If you're feeling upset while filing your taxes this year, knowing that super-rich Americans like Mitt Romney could be paying a lower tax rate, Treasury Secretary Timothy Geithner says he understands.
Despite taking heat for mistakenly not paying payroll taxes between 2001 and 2004, Tim Geithner is arguing that the current tax code is unfair and privileges some people and corporations over others.
"Our current tax code is inefficient and filled with loopholes," Geithner said at a Senate Financial Committee hearing on Tuesday. "We need a tax system that is simpler and more efficient, one where businesses and individuals play by the rules and pay their fair share."
The issue of fairness in the tax code has become a flashpoint in recent months. Billionaire investor Warren Buffett called on lawmakers to "get serious about shared sacrifice" in an August op-ed in The New York Times, where he said he pays taxes at a lower rate than his secretary: a fact that President Obama highlighted in his State of the Union address last month. A quarter of U.S. millionaires pay a smaller share of their income in taxes than 10 million middle-class families, according to a January report by the Congressional Research Service cited by The Washington Post.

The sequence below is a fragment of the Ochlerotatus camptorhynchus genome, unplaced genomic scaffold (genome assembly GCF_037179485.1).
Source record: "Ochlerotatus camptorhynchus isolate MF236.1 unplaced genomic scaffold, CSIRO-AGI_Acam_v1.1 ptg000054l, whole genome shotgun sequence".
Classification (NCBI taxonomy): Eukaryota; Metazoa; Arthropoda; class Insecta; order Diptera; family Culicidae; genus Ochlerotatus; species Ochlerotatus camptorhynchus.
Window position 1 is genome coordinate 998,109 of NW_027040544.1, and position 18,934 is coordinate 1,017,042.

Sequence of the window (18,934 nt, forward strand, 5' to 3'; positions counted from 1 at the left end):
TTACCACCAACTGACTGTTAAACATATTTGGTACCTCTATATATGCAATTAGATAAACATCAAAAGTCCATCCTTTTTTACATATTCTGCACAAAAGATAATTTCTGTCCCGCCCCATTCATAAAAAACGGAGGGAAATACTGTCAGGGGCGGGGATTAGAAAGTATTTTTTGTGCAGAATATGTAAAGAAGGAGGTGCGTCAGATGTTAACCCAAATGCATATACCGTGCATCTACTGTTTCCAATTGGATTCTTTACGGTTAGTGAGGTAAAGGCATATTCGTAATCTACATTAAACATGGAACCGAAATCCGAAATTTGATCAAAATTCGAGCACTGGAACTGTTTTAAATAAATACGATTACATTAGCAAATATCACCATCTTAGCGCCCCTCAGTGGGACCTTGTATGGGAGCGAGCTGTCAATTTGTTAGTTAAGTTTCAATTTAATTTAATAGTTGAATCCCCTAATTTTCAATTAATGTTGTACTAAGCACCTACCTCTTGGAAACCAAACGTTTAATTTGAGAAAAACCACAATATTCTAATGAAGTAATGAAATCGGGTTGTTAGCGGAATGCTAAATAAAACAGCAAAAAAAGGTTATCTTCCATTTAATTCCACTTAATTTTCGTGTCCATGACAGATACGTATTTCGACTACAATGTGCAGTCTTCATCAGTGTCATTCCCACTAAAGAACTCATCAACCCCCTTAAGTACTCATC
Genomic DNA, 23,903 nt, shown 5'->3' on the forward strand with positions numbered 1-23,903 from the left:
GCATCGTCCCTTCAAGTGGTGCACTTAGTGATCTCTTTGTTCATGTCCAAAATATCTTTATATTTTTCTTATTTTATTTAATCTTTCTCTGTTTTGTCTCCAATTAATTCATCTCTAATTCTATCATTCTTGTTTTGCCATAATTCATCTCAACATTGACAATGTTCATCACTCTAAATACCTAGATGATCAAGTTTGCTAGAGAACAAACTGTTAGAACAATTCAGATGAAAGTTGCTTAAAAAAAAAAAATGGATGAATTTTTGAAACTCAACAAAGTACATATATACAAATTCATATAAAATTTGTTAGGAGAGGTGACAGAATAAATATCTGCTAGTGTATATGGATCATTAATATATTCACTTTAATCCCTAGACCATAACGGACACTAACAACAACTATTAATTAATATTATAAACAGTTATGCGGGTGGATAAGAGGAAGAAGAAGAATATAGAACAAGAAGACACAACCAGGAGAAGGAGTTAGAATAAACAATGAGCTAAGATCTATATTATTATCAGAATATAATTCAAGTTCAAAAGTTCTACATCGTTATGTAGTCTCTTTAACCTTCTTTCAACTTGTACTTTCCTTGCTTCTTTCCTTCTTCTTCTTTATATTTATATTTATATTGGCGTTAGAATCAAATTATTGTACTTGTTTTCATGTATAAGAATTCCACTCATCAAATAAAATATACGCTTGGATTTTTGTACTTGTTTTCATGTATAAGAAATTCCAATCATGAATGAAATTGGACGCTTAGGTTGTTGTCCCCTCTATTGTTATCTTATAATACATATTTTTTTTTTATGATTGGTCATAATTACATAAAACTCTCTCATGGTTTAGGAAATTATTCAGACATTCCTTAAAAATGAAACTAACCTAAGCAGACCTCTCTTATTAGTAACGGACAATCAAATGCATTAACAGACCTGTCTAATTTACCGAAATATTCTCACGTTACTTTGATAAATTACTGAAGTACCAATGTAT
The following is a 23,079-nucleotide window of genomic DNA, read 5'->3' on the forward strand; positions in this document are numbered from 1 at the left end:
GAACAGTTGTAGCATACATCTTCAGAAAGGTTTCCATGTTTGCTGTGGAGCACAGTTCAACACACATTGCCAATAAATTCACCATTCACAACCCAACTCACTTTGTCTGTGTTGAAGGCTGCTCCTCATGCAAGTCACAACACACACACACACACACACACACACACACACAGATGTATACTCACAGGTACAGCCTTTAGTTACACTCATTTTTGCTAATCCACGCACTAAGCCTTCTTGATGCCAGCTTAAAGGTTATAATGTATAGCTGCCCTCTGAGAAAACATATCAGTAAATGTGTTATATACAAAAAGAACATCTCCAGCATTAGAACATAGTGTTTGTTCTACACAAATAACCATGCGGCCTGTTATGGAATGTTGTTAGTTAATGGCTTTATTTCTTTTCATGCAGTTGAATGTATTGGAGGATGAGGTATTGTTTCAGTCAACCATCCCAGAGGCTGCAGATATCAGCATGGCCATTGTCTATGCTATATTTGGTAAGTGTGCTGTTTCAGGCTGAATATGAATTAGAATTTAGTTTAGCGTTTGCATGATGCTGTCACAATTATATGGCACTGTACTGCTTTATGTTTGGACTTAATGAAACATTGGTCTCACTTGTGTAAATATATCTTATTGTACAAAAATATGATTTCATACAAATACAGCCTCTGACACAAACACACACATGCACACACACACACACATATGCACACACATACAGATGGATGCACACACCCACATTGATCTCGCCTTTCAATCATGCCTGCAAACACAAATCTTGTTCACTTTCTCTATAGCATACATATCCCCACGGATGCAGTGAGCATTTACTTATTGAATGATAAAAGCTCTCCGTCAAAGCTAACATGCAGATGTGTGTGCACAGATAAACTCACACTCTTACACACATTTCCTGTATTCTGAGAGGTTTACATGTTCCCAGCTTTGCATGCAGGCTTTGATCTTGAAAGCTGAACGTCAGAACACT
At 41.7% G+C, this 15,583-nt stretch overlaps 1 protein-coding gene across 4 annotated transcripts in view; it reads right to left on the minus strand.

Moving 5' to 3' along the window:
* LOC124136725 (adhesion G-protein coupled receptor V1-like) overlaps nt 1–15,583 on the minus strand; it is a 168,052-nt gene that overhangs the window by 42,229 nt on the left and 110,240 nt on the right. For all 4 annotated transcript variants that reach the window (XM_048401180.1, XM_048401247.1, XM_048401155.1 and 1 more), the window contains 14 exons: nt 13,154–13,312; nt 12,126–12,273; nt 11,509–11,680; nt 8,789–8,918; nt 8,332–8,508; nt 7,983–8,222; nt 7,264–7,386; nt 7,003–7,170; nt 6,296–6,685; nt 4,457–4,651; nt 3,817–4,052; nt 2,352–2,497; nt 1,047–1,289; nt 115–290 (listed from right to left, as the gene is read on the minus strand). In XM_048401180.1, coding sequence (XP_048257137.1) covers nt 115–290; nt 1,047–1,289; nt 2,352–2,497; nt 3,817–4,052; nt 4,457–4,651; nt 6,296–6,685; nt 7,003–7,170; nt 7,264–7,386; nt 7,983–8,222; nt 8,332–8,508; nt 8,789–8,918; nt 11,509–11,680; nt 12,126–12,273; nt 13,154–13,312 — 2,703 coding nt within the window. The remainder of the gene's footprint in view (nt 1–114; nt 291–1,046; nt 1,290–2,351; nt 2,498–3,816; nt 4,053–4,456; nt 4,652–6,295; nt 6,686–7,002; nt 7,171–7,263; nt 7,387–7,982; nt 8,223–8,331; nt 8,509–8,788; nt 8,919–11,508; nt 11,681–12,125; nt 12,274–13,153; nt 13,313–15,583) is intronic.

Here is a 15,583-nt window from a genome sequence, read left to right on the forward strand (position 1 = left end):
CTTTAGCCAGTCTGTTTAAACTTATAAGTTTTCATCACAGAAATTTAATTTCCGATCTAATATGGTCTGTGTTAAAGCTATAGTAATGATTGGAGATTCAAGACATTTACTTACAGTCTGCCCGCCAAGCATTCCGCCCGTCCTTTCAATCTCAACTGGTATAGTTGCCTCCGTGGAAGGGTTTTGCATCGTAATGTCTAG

The issue has also come up on the campaign trail. Republican presidential candidate Mitt Romney released his tax returns last month after mounting pressure from his opponents. The returns showed that despite his hundreds of millions of dollars in combined income he shares with his wife, he paid taxes at a 13.9 percent rate in 2010, lower than that of many middle-class Americans.
That's in part because the U.S. taxes capital gains -- which make up much of Romney's income -- at just 15 percent, while wages earned through labor are taxed up to 35 percent.
In addition to spotlighting the gap in tax rates between middle-class and rich Americans, Geithner also highlighted corporate tax loopholes that distort incentives and allow some corporations to even "avoid paying income taxes almost entirely."
"There are too many tax provisions that favor some industries and investments and benefit only those who receive them, rather than society as a whole," he said. "This creates problems beyond forgone revenue: it forces some businesses to carry a larger share of the tax burden than they would under a more equitable system, and it also hurts overall economic growth by distorting incentives for investment and job creation."
Corporations altogether are paying a lower share of their profits in taxes than they have in four decades. Facebook, for example, is likely to use its entry into the stock market to avoid paying any income taxes at all in 2011. Google, using a different tactic, has saved about $1 billion per year by shifting its profits overseas.
And more than half of Fortune 500 companies are incorporated in Delaware, largely to pay low state corporate taxes.
Some tax-evading companies have been on a hiring spree of late. Fifty-seven percent of private equity executives added staff in 2011, and 62 percent plan to hire again in 2012, according to a BDO USA report cited by 24/7 Wall St. Google hired more than 8,000 people in 2011 alone.